Lefevere - I don't care who wins Paris-Roubaix as long as he has a blue jersey

CALPE SPAIN JANUARY 10 Patrick Lefevere of Belgium CEO Team manager speaks to the media press during the QuickStep Alpha Vinyl Team 2022 Media Day on January 10 2022 in Calpe Spain Photo by Tim de WaeleGetty Images
QuickStep-AlphaVinyl boss Patrick Lefevere (Image credit: Tim de Waele/Getty Images)

Despite the team enduring their worst spring Classics campaign in years so far in 2022, QuickStep-AlphaVinyl boss Patrick Lefevere is bullish about his squad's chances at Paris-Roubaix on Sunday.

The Belgian team has struggled mightily throughout the spring races in Belgium and the Netherlands despite success elsewhere, with no wins on the hills or cobbles since Fabio Jakobsen's Kuurne-Brussel-Kuurne triumph back in February.

Numerous bouts of illness have held the team's Classics leaders back throughout the spring, but there is optimism within the camp, with Kasper Asgreen's strong showing to deliver sixth place at Amstel Gold Race at the weekend among recent positives.

"I don't think it's a big secret if I tell you that Kasper is at a very high level," Lefevere said in a pre-race press conference on Thursday. "In my eyes on Sunday he was one of the strongest riders, but he was too generous and too good for the others.

"So, we have to wait a little bit more to profit from the others. Our strength has always been to bring three or four riders into the final and play the game. I hope on Sunday we can do the same again.

"Who will be the winner? I don't care, so long as he has a blue jersey."

Lefevere said that the team would not be racing on the defensive on Sunday afternoon, despite the strength shown by rival teams Ineos Grenadiers and Jumbo-Visma, who welcome back Wout van Aert, in recent weeks.

When questioned on possible tactics for Paris-Roubaix, the race in which those same tactics often go out the window, he said QuickStep-AlphaVinyl are ready to attack.

"You have to see that the others have to ride behind and not in front of you," Lefevere said. "We aren't used to being on the defensive. We're an aggressive team.

"If we can use 100 per cent of the tools we have then we can be confident. We don't have to panic, and we don't have to be nervous. It's a very long race, and even if you have a puncture or a bad moment then the race never over."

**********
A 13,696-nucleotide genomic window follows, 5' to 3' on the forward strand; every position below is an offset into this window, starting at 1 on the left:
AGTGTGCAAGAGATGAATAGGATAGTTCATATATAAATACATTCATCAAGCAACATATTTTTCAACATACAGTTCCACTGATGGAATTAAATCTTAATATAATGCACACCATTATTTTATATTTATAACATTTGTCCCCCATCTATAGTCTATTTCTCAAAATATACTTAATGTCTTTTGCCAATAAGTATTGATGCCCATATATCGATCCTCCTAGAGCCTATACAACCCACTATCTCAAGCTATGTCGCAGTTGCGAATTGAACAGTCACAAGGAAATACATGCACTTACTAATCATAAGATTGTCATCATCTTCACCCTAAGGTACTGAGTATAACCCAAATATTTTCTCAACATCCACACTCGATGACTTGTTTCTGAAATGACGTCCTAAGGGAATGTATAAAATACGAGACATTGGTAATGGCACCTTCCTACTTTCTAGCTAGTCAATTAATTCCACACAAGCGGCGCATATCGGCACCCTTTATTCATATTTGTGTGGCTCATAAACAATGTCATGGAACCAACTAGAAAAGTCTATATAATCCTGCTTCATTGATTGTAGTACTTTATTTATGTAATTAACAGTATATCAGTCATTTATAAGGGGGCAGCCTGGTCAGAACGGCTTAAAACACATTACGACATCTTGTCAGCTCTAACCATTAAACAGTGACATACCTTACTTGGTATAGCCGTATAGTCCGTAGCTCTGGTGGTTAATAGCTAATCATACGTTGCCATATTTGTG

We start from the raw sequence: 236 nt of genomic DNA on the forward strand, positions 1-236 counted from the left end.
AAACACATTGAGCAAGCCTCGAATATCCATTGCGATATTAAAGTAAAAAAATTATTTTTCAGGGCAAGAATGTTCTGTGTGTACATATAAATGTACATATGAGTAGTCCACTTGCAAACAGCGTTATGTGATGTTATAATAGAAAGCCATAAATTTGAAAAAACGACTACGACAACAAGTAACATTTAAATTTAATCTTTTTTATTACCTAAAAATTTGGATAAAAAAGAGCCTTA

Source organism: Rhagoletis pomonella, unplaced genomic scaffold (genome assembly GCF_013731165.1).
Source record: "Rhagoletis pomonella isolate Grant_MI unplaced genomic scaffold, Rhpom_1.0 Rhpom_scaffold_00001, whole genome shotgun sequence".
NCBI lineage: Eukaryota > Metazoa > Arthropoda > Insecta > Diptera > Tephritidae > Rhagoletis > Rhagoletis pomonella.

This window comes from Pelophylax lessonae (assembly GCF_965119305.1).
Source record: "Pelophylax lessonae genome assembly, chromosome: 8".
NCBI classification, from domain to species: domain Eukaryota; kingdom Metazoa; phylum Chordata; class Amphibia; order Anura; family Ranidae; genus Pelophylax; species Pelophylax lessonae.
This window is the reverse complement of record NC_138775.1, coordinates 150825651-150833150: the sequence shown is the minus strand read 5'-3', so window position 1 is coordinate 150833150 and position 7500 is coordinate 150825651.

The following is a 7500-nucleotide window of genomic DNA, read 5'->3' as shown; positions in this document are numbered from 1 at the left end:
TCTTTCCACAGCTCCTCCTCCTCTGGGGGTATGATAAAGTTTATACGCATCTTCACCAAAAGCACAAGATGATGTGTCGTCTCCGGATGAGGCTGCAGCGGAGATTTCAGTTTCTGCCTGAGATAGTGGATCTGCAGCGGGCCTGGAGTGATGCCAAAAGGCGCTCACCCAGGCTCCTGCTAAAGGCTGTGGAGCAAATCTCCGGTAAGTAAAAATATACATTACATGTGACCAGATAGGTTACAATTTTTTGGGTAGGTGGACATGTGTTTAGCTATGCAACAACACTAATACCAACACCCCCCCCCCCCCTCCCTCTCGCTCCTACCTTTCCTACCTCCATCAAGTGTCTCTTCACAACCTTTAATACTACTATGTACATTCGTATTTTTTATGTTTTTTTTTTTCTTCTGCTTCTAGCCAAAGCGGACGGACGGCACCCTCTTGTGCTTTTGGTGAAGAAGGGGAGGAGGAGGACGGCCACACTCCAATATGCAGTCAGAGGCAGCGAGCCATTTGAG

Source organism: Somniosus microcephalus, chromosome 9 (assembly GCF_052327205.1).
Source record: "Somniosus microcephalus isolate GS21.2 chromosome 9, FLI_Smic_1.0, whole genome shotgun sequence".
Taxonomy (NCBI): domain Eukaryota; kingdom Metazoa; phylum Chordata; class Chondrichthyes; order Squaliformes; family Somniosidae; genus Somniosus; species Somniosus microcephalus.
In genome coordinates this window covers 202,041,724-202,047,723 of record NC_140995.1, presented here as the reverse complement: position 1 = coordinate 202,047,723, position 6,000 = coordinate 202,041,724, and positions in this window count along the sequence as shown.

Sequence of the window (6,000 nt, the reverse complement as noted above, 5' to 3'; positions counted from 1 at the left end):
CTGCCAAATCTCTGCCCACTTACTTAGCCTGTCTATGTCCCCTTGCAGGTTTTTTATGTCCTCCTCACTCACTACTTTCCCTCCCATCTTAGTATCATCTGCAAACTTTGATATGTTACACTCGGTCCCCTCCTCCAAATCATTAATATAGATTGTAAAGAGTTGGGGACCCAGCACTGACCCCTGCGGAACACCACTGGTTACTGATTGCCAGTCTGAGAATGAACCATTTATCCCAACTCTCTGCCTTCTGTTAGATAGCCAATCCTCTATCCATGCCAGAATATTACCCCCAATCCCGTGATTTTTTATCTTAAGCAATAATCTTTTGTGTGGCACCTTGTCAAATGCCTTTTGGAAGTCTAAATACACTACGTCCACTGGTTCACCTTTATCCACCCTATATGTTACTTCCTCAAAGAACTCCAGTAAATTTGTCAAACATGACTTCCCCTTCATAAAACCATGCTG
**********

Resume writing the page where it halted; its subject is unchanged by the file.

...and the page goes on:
But despite the battle plan of going on the offensive with riders like Asgreen, Yves Lampaert, Zdenek Stybar, and Florian Sénéchal, Lefevere couldn't give any assurances about a top result for his squad.

"Only God knows," was his response to a question about Sunday being a turnaround for the team after a hard spring. "We are maybe for the first time in a long time with seven riders who have no excuse anymore because they were injured or sick.

"So, I hope that Paris-Roubaix for once brings luck. And then we will see but I repeat myself for 100,000 times that I don't speak about bad results or good results before the end of the Liège-Bastogne-Liège.

"Maybe for us it was a good thing that the race is a week later. It gave us time to recover. But still we have 18 victories and 13 second places – a lot of other teams would want to be in our place."

Lefevere was also asked about how he has helped the team keep their spirits high and recover from the bad moment they've been in during the last month. He replied that he has simply stayed away in order not to stress his riders out even further, though that was partly thanks to an illness of his own.

"First of all, I tried to let them recover and not be around too much to stress them," he said. "Fortunately for them I was also sick for the last 10 days, so I couldn't make them nervous.

"I don't think it helps a lot if somebody runs around like a nervous rabbit. I tried to stay calm, of course. But I learned in my long career that you can't change things in a week or in 10 days. So, we'll drink the glass to the bottom, and we'll see what it brings."

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Daniel Ostanek
Senior news writer

Daniel Ostanek is Senior News Writer at Cyclingnews, having joined in 2017 as a freelance contributor and later being hired full-time. Prior to joining the team, he had written for numerous major publications in the cycling world, including CyclingWeekly, Rouleur, and CyclingTips.


Daniel has reported from the world's top races, including the Tour de France and the spring Classics, and has interviewed many of the sport's biggest stars, including Wout van Aert, Remco Evenepoel, Demi Vollering, and Anna van der Breggen.


As well as original reporting, news and feature writing, and production work, Daniel also oversees The Leadout newsletter and How to Watch guides throughout the season. His favourite races are Strade Bianche and the Volta a Portugal.